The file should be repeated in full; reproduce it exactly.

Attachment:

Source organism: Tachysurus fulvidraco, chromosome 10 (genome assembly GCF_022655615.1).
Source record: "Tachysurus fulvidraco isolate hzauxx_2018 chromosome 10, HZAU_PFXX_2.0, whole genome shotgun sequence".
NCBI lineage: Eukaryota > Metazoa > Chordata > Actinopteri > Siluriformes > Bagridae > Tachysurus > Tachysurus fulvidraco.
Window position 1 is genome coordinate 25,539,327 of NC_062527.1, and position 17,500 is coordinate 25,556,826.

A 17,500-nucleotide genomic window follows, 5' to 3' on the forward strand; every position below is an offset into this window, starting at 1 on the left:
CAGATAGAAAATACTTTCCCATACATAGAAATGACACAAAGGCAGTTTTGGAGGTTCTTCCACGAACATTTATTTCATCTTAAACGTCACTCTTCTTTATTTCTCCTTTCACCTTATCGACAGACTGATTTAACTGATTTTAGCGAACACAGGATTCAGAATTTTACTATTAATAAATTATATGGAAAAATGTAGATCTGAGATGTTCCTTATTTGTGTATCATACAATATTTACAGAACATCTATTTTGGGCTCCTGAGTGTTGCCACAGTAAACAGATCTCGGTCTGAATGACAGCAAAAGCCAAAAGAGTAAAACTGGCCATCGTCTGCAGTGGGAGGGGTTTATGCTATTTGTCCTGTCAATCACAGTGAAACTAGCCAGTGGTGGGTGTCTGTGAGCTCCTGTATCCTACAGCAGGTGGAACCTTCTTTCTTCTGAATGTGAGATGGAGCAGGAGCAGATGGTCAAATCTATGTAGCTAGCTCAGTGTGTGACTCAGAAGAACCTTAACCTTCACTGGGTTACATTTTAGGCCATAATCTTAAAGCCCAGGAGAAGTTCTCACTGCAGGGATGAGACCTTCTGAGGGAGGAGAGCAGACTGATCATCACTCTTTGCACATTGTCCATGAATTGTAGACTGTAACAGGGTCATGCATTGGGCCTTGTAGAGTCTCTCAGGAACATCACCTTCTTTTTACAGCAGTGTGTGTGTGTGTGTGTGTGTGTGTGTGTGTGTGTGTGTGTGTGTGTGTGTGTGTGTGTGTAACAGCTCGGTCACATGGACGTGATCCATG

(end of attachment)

Source organism: Tachysurus fulvidraco, chromosome 10 (genome assembly GCF_022655615.1).
Source record: "Tachysurus fulvidraco isolate hzauxx_2018 chromosome 10, HZAU_PFXX_2.0, whole genome shotgun sequence".
NCBI lineage: Eukaryota > Metazoa > Chordata > Actinopteri > Siluriformes > Bagridae > Tachysurus > Tachysurus fulvidraco.
Window position 1 is genome coordinate 25,539,327 of NC_062527.1, and position 17,500 is coordinate 25,556,826.

A 17,500-nucleotide genomic window follows, 5' to 3' on the forward strand; every position below is an offset into this window, starting at 1 on the left:
CAGATAGAAAATACTTTCCCATACATAGAAATGACACAAAGGCAGTTTTGGAGGTTCTTCCACGAACATTTATTTCATCTTAAACGTCACTCTTCTTTATTTCTCCTTTCACCTTATCGACAGACTGATTTAACTGATTTTAGCGAACACAGGATTCAGAATTTTACTATTAATAAATTATATGGAAAAATGTAGATCTGAGATGTTCCTTATTTGTGTATCATACAATATTTACAGAACATCTATTTTGGGCTCCTGAGTGTTGCCACAGTAAACAGATCTCGGTCTGAATGACAGCAAAAGCCAAAAGAGTAAAACTGGCCATCGTCTGCAGTGGGAGGGGTTTATGCTATTTGTCCTGTCAATCACAGTGAAACTAGCCAGTGGTGGGTGTCTGTGAGCTCCTGTATCCTACAGCAGGTGGAACCTTCTTTCTTCTGAATGTGAGATGGAGCAGGAGCAGATGGTCAAATCTATGTAGCTAGCTCAGTGTGTGACTCAGAAGAACCTTAACCTTCACTGGGTTACATTTTAGGCCATAATCTTAAAGCCCAGGAGAAGTTCTCACTGCAGGGATGAGACCTTCTGAGGGAGGAGAGCAGACTGATCATCACTCTTTGCACATTGTCCATGAATTGTAGACTGTAACAGGGTCATGCATTGGGCCTTGTAGAGTCTCTCAGGAACATCACCTTCTTTTTACAGCAGTGTGTGTGTGTGTGTGTGTGTGTGTGTGTGTGTGTGTGTGTGTGTGTGTGTGTGTGTGTGTAACAGCTCGGTCACATGGACGTGATCCATG